Wednesday, March 2, 2016

False witness

Truth and falsehood. Telling the truth and telling a lie. ‘Thou shalt not bear false witness against thy neighbor.’ We may sidestep some of the other commandments of the Ten, explain them away, say they don’t apply anymore. But not this one. Everyone knows when they’re lying. ‘I was just fibbing,’ we say, or even excuse ourselves with class, calling it ‘a little white lie.’ Well, then, what’s a big black lie?

Long ago I noticed that, when lies are public, when they are perpetrated for ‘a greater cause,’ or for ‘national security,’ or even to ‘protect the innocent,’ the greater they are, the more believable they become. ‘It MUST be true! No one would lie about THAT!’ maybe because we know we couldn’t, or maybe the person making the statement in question is ‘above suspicion’ for social or political or religious status.

We know, if we look back at history, from recent times to ages past, that the biggest liars are the most successful. On that score, any deviant from an established religion is going to be considered a liar. Many ancient cults built on lies (this is distinctly different from myths, by the way) have disappeared. Their lies weren’t big enough, or perhaps bigger lies replaced them. Thus, the religious history of the world.

In Western civilization dominated by a persistent monotheism, the three big ones (religions, I’m not saying the three biggest lies, or maybe I am) seem to be as inside each other as a stack of nesting dolls. To the Jew, Christianity is a lie, because the apostles lied about the resurrection of Jesus of Nazareth. To the Christians, Muhammad lied, because he said that Jesus didn’t die on a cross, but only ascended.

There is a flip side to the success of the biggest lies. Truth also can be successful, but it takes far greater effort. It is almost never the work of just one man, but a composite of many lives. True, it sometimes takes an individual to start it, a catalyst so to speak. But then catalysts can also be liars. The world is full of almost nothing else. Lies catch fire more easily than truths. But only truths never go out.

As a Christian, I believe that Jesus of Nazareth was resurrected, along with all the other beliefs about Him that are stated in the Symbol of Nicæa. I respect the Jews, even if they think my fathers lied, and lied grandly. I find the Jews, by the way, to be the most truthful people on earth—when they’re being honest! As for Muslims, Mormons, Millennialists, and a host of other M and M’s, I have my reservations.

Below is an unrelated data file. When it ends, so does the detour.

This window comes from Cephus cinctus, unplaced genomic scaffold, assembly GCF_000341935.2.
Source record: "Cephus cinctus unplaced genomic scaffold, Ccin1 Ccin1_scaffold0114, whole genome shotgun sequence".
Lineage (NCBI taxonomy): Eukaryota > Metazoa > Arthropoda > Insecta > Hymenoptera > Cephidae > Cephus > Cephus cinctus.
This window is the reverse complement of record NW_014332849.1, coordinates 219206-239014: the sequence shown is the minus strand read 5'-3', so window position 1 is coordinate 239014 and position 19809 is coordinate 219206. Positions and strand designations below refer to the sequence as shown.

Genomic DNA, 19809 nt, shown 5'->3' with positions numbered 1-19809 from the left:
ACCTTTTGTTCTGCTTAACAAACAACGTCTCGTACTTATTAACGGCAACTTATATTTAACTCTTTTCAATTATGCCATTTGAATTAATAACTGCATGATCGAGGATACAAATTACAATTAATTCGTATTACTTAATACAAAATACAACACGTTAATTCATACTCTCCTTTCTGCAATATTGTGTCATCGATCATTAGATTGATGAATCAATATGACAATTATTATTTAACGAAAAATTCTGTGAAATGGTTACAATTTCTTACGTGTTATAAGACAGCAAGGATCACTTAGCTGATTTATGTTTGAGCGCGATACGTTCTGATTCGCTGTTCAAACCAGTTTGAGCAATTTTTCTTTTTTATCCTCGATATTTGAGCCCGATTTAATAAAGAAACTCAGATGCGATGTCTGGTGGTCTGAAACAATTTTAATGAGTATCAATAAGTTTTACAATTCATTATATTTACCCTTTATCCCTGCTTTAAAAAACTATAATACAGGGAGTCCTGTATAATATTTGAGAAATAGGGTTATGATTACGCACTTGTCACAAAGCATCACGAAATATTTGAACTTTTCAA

Not about the believers themselves, mind you. But I’m speaking about lies, big ones, and ones that are successful at finding believers. Even Christianity in many of its forms belongs in the ‘M’ group I just mentioned. Though ‘all who call on the name of the Lord will be saved,’ that’s no guarantee there won’t be repercussions in this world and the next, if you happen to be one of those who let loose a big one.

Another thing I have found out is, people can say a lot of true things without speaking the truth. This happens all the time. I know I even do it, though not until I have had more time for reflection. I know this kind of lie when I hear it from pulpit and pedestal, whether it comes out of black mouth or white, red neck or blue blood. For me as a Christian, it proves the words of Jesus, ‘My sheep know my voice.’

Looking back at secular history, almost every government (those that have succeeded) was built on just such a vague mixture of truths and lies as I describe above (they all sound like true things, of course, but they’re not really the truth). Am I going to except the majestic birth of my own republic, these United States? Um, uh-uh. We’ve been just too successful to be built entirely on truth. Let my stoning begin.

True things, yes, can be preached, taught, written, proclaimed, sung about, even forced on you with the ease and impunity of a hidden rape, but only the truth settles on us with secure, confident meekness, providential in action, needless of everything that goes against our free will and our human nature, and though it may take a lifetime to sink in, it proves to be the twin of what our conscience knows is right.

Truth is what we want, what I want, because we know that’s what we’re made of. Truth is being, however and by whomever it has arisen, and it can be recognized by its chief operation, Love. What is true really works. Lies, on the other hand, especially the big ones, don’t work. They have to cover up their failures with more of their kind. Seeming successful, the price for their success is, in fact, failure.

We hear from the preachers that our country (I mean, these United States) is on the brink of disaster because of our deep, unrepenting moral decay. They point to our crimes against humanity in allowing abortion, our outrageous perfidy in permitting ‘gay’ marriage. No, brothers. We are in far greater trouble than that. We’ve lied to the Holy Spirit worse than Annas and Sapphira. What will become of us?

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